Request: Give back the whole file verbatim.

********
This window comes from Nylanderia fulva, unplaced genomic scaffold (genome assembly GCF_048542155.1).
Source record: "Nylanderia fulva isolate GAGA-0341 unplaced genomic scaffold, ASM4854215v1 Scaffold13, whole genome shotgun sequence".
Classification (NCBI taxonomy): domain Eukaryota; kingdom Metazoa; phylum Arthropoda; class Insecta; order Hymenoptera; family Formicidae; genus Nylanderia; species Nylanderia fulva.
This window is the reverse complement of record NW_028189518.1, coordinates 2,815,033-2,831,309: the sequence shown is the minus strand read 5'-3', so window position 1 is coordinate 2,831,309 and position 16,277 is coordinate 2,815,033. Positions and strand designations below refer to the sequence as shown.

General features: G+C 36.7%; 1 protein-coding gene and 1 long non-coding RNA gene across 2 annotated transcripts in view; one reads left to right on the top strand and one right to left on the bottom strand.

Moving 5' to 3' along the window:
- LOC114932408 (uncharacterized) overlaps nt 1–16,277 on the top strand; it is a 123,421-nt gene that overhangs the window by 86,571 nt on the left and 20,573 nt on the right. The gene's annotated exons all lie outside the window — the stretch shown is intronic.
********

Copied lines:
This window comes from Nylanderia fulva, unplaced genomic scaffold (genome assembly GCF_048542155.1).
Source record: "Nylanderia fulva isolate GAGA-0341 unplaced genomic scaffold, ASM4854215v1 Scaffold13, whole genome shotgun sequence".
Classification (NCBI taxonomy): domain Eukaryota; kingdom Metazoa; phylum Arthropoda; class Insecta; order Hymenoptera; family Formicidae; genus Nylanderia; species Nylanderia fulva.
This window is the reverse complement of record NW_028189518.1, coordinates 2,815,033-2,831,309: the sequence shown is the minus strand read 5'-3', so window position 1 is coordinate 2,831,309 and position 16,277 is coordinate 2,815,033. Positions and strand designations below refer to the sequence as shown.

General features: G+C 36.7%; 1 protein-coding gene and 1 long non-coding RNA gene across 2 annotated transcripts in view; one reads left to right on the top strand and one right to left on the bottom strand.

Moving 5' to 3' along the window:
- LOC114932408 (uncharacterized) overlaps nt 1–16,277 on the top strand; it is a 123,421-nt gene that overhangs the window by 86,571 nt on the left and 20,573 nt on the right. The gene's annotated exons all lie outside the window — the stretch shown is intronic.